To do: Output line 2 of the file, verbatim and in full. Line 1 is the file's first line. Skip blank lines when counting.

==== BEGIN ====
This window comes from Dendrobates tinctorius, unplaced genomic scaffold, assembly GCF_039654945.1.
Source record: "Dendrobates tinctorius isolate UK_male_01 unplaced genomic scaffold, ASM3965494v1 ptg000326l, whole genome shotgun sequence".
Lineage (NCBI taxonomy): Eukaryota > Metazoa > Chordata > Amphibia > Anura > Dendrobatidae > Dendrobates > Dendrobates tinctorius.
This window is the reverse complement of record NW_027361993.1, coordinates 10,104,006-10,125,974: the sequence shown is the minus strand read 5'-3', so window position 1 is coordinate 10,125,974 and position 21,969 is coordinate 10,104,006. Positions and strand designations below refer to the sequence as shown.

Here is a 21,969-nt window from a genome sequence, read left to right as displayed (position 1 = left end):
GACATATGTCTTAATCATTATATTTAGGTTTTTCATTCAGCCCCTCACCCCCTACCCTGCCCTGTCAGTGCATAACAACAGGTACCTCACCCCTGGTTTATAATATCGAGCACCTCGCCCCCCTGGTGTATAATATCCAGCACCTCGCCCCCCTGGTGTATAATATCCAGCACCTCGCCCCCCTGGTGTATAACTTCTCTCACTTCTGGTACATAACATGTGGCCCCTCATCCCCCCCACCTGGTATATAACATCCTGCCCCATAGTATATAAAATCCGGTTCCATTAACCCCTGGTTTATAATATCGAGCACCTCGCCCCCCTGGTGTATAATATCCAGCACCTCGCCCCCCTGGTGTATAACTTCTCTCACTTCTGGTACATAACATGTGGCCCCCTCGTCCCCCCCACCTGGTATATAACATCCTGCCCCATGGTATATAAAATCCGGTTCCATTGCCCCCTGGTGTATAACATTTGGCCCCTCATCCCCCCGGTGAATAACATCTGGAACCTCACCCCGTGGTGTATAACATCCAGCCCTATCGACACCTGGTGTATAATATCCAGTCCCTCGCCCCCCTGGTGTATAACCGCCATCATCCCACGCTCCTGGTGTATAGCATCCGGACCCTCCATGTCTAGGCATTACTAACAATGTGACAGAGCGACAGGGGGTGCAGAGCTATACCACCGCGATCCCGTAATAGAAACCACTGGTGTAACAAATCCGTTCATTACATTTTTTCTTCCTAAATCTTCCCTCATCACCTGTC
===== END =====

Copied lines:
Source record: "Dendrobates tinctorius isolate UK_male_01 unplaced genomic scaffold, ASM3965494v1 ptg000326l, whole genome shotgun sequence".